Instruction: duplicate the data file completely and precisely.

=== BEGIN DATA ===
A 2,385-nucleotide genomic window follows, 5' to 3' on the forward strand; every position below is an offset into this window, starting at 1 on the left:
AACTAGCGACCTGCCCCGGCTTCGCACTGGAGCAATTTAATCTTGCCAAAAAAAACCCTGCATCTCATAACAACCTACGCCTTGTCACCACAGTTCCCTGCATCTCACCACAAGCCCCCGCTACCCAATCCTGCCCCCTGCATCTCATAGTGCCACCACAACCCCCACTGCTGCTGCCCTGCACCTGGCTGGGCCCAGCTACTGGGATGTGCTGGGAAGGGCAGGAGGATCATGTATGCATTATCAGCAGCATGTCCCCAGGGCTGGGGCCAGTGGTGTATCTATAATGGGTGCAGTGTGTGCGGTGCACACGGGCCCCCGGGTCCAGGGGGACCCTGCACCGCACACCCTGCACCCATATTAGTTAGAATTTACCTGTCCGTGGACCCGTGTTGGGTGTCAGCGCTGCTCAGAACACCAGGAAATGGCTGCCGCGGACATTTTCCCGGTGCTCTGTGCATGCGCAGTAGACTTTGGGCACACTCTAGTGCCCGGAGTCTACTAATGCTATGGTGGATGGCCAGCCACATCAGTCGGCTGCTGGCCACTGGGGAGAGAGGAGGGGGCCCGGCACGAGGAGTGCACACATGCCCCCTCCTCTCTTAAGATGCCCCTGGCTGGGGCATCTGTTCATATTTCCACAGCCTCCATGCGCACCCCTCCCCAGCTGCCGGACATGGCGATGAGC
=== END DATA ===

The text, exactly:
A 2,385-nucleotide genomic window follows, 5' to 3' on the forward strand; every position below is an offset into this window, starting at 1 on the left:
AACTAGCGACCTGCCCCGGCTTCGCACTGGAGCAATTTAATCTTGCCAAAAAAAACCCTGCATCTCATAACAACCTACGCCTTGTCACCACAGTTCCCTGCATCTCACCACAAGCCCCCGCTACCCAATCCTGCCCCCTGCATCTCATAGTGCCACCACAACCCCCACTGCTGCTGCCCTGCACCTGGCTGGGCCCAGCTACTGGGATGTGCTGGGAAGGGCAGGAGGATCATGTATGCATTATCAGCAGCATGTCCCCAGGGCTGGGGCCAGTGGTGTATCTATAATGGGTGCAGTGTGTGCGGTGCACACGGGCCCCCGGGTCCAGGGGGACCCTGCACCGCACACCCTGCACCCATATTAGTTAGAATTTACCTGTCCGTGGACCCGTGTTGGGTGTCAGCGCTGCTCAGAACACCAGGAAATGGCTGCCGCGGACATTTTCCCGGTGCTCTGTGCATGCGCAGTAGACTTTGGGCACACTCTAGTGCCCGGAGTCTACTAATGCTATGGTGGATGGCCAGCCACATCAGTCGGCTGCTGGCCACTGGGGAGAGAGGAGGGGGCCCGGCACGAGGAGTGCACACATGCCCCCTCCTCTCTTAAGATGCCCCTGGCTGGGGCATCTGTTCATATTTCCACAGCCTCCATGCGCACCCCTCCCCAGCTGCCGGACATGGCGATGAGC